Finalement je jour du concert à O'Culto da Ajuda, une belle salle destinée à la musique contemporaine de Lisbonne, j’étais le premier arrivé et le dernier servi. Un maigre sound check de cinq minutes. Pas de répétition. Il y avait cinq groupes au programme comme chaque soir de cette semaine du « Creative Source Fest XII ». Trois batteries sur scène et des instruments partout pour les groupes jouant avant et après nous. Plateau compliqué. Après avoir surmonté quelques solides difficultés les jours passés, le concert fut assez grandiose. Le projet a bien fonctionné. L’idée de contrôler la vidéo par des miroirs posés sur les pupitres sur scène était vraiment « fun ». Dans la pénombre, l’image vidéo reflétée par ces psyché à deux balles donnait l’impression de regarder
dans le fond d’un puits miraculeux de conte de fées. L’image était ternie bizarrement par son reflet.
L’image devenait magique comme si elle surgissait d’avant le siècle de la révolution technologique.
Une création diabolique d’images animées venues du mystère. La vidéo créative diffusée sur un écran géant prenait en otage les yeux des auditeurs comme n’importe quel programme de télévision. Étienne Brunet

segunda-feira, 12 de novembro de 2018

Ljubljana on Creative Sources – Confine Aperto’s May event made onto a recording

photo: Ernesto Rodrigues; Guilherme Rodrigues & Dietrich Petzold

Lisbon-based prolific record label Creative Sources has just released a new album with violin, viola and clavichord player Dietrich Petzold, viola player Ernesto Rodrigues and cellist Guilherme Rodrigues. The album, simply entitled “Ljubljana”, was recorded on 17 May 2018 at Zavod Sploh’s Confine Aperto event, held at ŠKUC Gallery in Ljubljana.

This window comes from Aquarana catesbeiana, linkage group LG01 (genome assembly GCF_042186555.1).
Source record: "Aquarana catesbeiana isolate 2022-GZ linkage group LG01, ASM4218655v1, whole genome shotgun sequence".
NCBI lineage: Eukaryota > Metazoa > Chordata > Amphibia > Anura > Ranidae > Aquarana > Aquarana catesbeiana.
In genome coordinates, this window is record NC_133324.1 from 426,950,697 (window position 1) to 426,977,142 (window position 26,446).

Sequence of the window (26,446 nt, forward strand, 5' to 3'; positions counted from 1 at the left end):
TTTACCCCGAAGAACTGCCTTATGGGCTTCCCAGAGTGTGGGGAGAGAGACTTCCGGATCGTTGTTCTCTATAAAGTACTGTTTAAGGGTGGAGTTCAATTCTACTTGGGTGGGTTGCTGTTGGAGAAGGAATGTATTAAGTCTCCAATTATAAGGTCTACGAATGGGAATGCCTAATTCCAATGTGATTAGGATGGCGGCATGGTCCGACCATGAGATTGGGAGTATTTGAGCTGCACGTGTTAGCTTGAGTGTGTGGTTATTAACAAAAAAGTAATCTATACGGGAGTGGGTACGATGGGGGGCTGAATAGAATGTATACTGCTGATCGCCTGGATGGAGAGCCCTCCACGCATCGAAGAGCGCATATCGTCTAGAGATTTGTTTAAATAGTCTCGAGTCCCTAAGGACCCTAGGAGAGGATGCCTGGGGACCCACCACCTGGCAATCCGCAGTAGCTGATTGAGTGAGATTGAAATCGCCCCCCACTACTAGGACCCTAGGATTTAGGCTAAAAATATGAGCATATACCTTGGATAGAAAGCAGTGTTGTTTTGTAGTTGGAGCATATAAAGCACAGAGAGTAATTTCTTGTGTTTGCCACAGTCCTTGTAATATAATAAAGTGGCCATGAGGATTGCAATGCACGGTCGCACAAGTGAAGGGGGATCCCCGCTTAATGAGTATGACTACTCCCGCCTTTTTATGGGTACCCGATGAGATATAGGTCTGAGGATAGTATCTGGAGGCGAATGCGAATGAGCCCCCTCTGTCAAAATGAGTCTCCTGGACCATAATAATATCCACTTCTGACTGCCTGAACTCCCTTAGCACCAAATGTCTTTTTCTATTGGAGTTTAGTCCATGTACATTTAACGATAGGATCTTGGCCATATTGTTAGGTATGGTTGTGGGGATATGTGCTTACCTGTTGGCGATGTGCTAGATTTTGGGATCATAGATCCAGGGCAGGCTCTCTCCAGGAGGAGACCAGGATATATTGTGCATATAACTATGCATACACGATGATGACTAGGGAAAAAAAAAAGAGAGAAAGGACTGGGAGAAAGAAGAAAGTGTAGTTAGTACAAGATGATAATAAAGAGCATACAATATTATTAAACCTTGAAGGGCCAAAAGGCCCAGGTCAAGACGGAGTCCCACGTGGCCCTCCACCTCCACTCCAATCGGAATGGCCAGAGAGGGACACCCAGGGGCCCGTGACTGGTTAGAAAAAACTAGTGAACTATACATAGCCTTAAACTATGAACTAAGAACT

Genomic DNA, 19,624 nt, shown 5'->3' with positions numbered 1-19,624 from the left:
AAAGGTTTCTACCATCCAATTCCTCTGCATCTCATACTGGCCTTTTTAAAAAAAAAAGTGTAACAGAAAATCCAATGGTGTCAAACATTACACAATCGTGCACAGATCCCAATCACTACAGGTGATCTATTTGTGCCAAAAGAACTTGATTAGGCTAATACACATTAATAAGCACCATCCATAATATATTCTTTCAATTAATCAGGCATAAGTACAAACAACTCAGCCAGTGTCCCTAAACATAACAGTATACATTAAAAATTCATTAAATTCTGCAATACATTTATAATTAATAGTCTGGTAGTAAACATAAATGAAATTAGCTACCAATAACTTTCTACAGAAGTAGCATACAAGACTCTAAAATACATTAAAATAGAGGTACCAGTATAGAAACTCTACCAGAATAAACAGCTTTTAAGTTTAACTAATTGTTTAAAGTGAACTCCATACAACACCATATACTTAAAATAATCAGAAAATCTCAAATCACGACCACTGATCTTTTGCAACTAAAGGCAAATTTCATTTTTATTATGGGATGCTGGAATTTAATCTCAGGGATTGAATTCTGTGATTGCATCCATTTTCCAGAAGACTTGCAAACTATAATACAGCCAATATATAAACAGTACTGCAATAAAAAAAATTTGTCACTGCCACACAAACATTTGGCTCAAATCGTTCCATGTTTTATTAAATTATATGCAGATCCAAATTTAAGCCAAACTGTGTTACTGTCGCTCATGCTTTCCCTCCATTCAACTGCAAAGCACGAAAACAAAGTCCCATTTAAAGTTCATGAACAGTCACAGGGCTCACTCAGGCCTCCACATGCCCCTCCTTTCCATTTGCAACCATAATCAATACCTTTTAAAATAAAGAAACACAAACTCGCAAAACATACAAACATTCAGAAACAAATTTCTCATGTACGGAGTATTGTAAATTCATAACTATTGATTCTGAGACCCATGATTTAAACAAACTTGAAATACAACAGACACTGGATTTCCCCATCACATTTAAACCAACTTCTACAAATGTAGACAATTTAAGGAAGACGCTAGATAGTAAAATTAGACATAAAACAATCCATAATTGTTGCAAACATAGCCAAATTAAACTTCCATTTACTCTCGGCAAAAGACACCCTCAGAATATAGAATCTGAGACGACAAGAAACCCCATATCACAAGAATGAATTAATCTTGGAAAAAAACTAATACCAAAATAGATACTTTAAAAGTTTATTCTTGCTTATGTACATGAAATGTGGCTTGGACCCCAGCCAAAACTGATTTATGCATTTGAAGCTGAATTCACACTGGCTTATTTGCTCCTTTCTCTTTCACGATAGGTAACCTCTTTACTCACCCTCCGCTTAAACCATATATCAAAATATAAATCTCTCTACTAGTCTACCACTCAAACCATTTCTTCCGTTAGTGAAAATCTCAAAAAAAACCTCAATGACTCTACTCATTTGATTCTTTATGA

The German-Portuguese trio released their debut album “Sacred Noise” last year, and since then they have presented two further works: “Crane Cries” with Estonian violin player guest Elo Masing, and “Dis/Con/Sent” with German double bassist Matthias Bauer. “Ljubljana” marks the fourth collaboration between Petzold and the Rodrigueses, and it is another chapter in the development of their intervowen collective language of sound of strings.
The album’s packaging design features typical motifs of Ljubljana’s urban landscape: silhouette of dragon sculptures, characteristic buildings, and the Ljubljana Castle itself. (Centralala)

quarta-feira, 7 de novembro de 2018

Poche note sull'improvvisazione italiana: fonti creative e italiani alla Creative Sources

photo: Ernesto Rodrigues & Marie Takahashi

L'etichetta discografica dell'improvvisatore portoghese Ernesto Rodriguez da tempo lascia spazio all'ampia offerta di estrosità ed inventiva che proviene da tutto il mondo. E per quanto riguarda le registrazioni italiane c'è sempre qualità da scoprire. Ettore Garzia (Percorsi Musicali)

quinta-feira, 1 de novembro de 2018

Creative Sources Fest: Novembro com 30 concertos em cinco dias

Está anunciada uma nova edição do Creative Sources Fest, o festival organizado pela editora portuguesa Creative Sources que, nos últimos anos – e neste mais uma vez –, se tem realizado no O’culto da Ajuda, em Lisboa. São cinco os dias de música ao vivo, de 5 a 10 de Novembro, com um total de 30 concertos. Algumas importantes participações estrangeiras se registam, como a da Shelley Hirsh Band (foto acima) e as parcerias com músicos nacionais por parte de Mia Dyberg, Ramón López, Wade Matthews, Étienne Brunet, Johan Moir e Fred Marty, entre outros. Alguns nomes de topo da improvisação experimental e do jazz criativo que por cá se praticam estão incluídos, como Rodrigo Amado com a sua Motion Orchestra (o trio base mais participações extra), o Sei Miguel Trio, Ernesto Rodrigues em diferentes contextos ou Miguel Azguime a solo. Cada um dos dias do CS Fest termina com uma grande formação da nebulosa Creative Sources, designadamente (e por ordem de aparição) String Theory, Isotope Ensemble, IKB, Suspensão, Octopus e Variable Geometry Orchestra.